"Okay. Be careful riding that motorcycle." Mei-zhu raised her head from her sewing machine and watched her son walk out the front door. She never thought that that would be the last time she would see and talk to her beloved son.

Mei-zhu's husband, Zheng-sen (正森), worked as a driver at the Taichung District Court. At seven that evening, he happened to be on duty driving the procurator-general. When their car arrived at the Taichung Railway Station, Zheng-sen found that almost all the major roads in the vicinity were blocked. A traffic police officer told him a fire had broken out at the Welcome restaurant on nearby Zhonggang Road. "The Buddha bless my son!" Zheng-sen felt fortunate because Zhi-ming had just been transferred from the fire-ravaged restaurant to another branch on Wenxin Road three days before.

After driving the procurator-general to his destination, Zheng-sen went straight home. His younger brother happened to be visiting. During their conversation, Zheng-sen told him about the fire at Welcome. When Mei-zhu, who was cooking dinner, overheard the news, she said to her husband, "Our son was supposed to work at Welcome this afternoon. How come you didn't tell me about the fire earlier?"

"Don't worry. Zhi-ming works at the branch on Wenxin Road, not the one on Zhonggang Road where the fire is. Besides, restaurant kitchens have doors that lead outside. Even if a fire did break out, he'll be able to get out quickly." However, after Zheng-sen had thus reassured his wife, he was unnerved by her worried look, and so he called their son on his pager.

After a long while, Zhi-ming still hadn't called back. Mei-zhu felt she could not sit around waiting anymore. She urged her husband to go to the fire scene with her.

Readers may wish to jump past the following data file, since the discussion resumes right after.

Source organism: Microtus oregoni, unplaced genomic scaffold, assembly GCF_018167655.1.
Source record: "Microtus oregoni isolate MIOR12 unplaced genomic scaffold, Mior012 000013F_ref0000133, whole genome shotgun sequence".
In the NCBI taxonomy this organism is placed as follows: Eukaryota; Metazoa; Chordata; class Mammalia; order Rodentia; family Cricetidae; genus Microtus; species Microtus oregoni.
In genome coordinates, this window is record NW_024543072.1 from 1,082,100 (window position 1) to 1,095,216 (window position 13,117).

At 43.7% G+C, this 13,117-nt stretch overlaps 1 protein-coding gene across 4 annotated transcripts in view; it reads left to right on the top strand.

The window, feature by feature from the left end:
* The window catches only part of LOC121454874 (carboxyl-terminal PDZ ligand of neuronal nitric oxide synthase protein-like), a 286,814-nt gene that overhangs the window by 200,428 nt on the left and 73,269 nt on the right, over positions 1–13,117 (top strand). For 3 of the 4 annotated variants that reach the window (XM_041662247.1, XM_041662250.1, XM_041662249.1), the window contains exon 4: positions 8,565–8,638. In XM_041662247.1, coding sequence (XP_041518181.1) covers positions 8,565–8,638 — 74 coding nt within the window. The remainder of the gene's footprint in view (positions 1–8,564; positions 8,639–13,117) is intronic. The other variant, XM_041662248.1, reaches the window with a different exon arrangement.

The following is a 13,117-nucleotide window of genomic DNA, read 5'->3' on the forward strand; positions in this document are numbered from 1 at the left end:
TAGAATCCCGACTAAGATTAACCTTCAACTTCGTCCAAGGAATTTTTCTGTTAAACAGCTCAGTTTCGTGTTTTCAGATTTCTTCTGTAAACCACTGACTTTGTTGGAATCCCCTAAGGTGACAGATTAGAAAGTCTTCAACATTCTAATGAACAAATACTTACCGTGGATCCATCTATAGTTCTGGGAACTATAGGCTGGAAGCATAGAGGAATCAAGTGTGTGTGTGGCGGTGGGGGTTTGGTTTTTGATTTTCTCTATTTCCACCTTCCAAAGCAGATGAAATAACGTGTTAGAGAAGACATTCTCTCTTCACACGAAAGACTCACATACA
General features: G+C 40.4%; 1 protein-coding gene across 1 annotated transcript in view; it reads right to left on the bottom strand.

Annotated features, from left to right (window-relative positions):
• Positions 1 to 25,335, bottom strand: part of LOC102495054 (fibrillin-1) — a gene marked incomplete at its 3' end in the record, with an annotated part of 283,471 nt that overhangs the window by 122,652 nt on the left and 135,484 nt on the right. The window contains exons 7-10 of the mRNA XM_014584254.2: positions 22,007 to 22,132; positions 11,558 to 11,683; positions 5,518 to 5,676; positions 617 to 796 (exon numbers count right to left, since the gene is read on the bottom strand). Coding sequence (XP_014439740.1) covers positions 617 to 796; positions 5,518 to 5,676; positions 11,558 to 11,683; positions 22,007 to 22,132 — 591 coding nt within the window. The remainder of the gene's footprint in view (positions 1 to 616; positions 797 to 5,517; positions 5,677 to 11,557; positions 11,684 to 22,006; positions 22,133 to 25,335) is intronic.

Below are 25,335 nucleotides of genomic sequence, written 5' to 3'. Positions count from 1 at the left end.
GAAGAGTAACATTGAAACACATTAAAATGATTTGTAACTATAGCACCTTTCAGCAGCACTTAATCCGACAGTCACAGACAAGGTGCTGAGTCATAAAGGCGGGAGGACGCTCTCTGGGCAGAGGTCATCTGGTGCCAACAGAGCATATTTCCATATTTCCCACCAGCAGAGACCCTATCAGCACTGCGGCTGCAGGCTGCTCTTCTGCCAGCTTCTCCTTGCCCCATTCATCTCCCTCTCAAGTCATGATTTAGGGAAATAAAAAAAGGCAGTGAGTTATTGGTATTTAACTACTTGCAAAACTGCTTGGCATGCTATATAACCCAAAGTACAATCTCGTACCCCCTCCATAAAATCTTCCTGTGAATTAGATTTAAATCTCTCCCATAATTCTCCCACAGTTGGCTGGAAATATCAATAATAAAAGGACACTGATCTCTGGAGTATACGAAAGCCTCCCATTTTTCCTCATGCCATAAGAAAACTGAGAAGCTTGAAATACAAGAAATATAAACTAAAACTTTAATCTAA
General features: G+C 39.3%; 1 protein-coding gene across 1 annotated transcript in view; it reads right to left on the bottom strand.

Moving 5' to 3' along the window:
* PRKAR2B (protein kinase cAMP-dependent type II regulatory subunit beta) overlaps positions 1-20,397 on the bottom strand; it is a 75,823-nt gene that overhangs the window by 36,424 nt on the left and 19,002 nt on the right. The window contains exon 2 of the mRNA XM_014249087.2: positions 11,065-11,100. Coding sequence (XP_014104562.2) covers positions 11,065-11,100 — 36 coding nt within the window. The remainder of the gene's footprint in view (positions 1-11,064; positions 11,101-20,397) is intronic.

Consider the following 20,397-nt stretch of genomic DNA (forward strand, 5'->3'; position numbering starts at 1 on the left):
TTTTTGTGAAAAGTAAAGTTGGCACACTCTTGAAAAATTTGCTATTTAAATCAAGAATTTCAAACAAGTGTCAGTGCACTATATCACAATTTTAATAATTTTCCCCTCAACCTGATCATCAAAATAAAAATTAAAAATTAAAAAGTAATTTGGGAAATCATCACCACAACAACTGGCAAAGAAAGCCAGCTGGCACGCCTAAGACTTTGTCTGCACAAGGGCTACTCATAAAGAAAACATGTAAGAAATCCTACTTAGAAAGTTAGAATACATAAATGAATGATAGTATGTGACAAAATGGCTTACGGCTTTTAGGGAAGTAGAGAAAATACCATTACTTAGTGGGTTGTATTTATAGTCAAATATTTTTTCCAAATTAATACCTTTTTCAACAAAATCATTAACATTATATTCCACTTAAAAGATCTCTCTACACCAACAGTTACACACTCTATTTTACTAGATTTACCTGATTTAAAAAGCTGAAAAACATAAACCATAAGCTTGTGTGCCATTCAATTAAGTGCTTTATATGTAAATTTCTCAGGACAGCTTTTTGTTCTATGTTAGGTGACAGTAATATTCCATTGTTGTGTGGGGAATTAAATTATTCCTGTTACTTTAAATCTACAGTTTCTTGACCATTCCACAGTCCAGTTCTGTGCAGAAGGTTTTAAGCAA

"It's not a good time for you to drive," Zheng-sen's brother said to the couple. "Let me drive you two there!"

The roads near the fire scene were in complete chaos, so the three of them had to make several detours to get to the restaurant. As soon as they got there, Mei-zhu spotted her son's motorcycle in the parking lot. A-fu, the head chef of the restaurant, hurried up to her. "What should we do now?" he asked Mei-zhu in an unsteady voice. "None of the chefs have come out. Zhi-ming is in there too. Today business was better than usual, so I asked him to come over to help. After he came, I went to the branch on Wenxin Road to take care of some business. On my way there, I heard of the fire and immediately hurried back."

Mei-zhu's knees went limp as soon as she heard that her son was indeed in the burning building. She collapsed to the ground and burst out crying.

The abysmal depths of despair
"I heard that those who were injured have been taken to the hospitals. Perhaps you should go take a look," a bystander suggested. Zheng-sen helped his wife to her feet, and they rushed to several major hospitals to look for their son. However, there was no sign of Zhi-ming. In the end, Mei-zhu asked her brother-in-law to drive them to the city morgue.

The morgue, with its hallways jam-packed with burnt, misshapen bodies, was like a living hell. Because too many bodies had been delivered there all at once, staff at the morgue had had to erect tents overnight to accommodate the deceased.

Deep into the night, Mei-zhu and Zheng-sen still hadn't found their son. Zheng-sen persuaded his wife to go home with him to await further news.

That night, unable to fall asleep, Mei-zhu sat wide awake in the living room. She did not even dare turn on the television for fear of seeing her son's name on the list of the dead. Whenever she heard the sound of a motorcycle engine, she would rush to the door and look out. After passing such an agonizing night, she heard the phone ring at five in the morning. She dashed to the phone, picked up the receiver, and called out her son's name, "Zhi-ming!"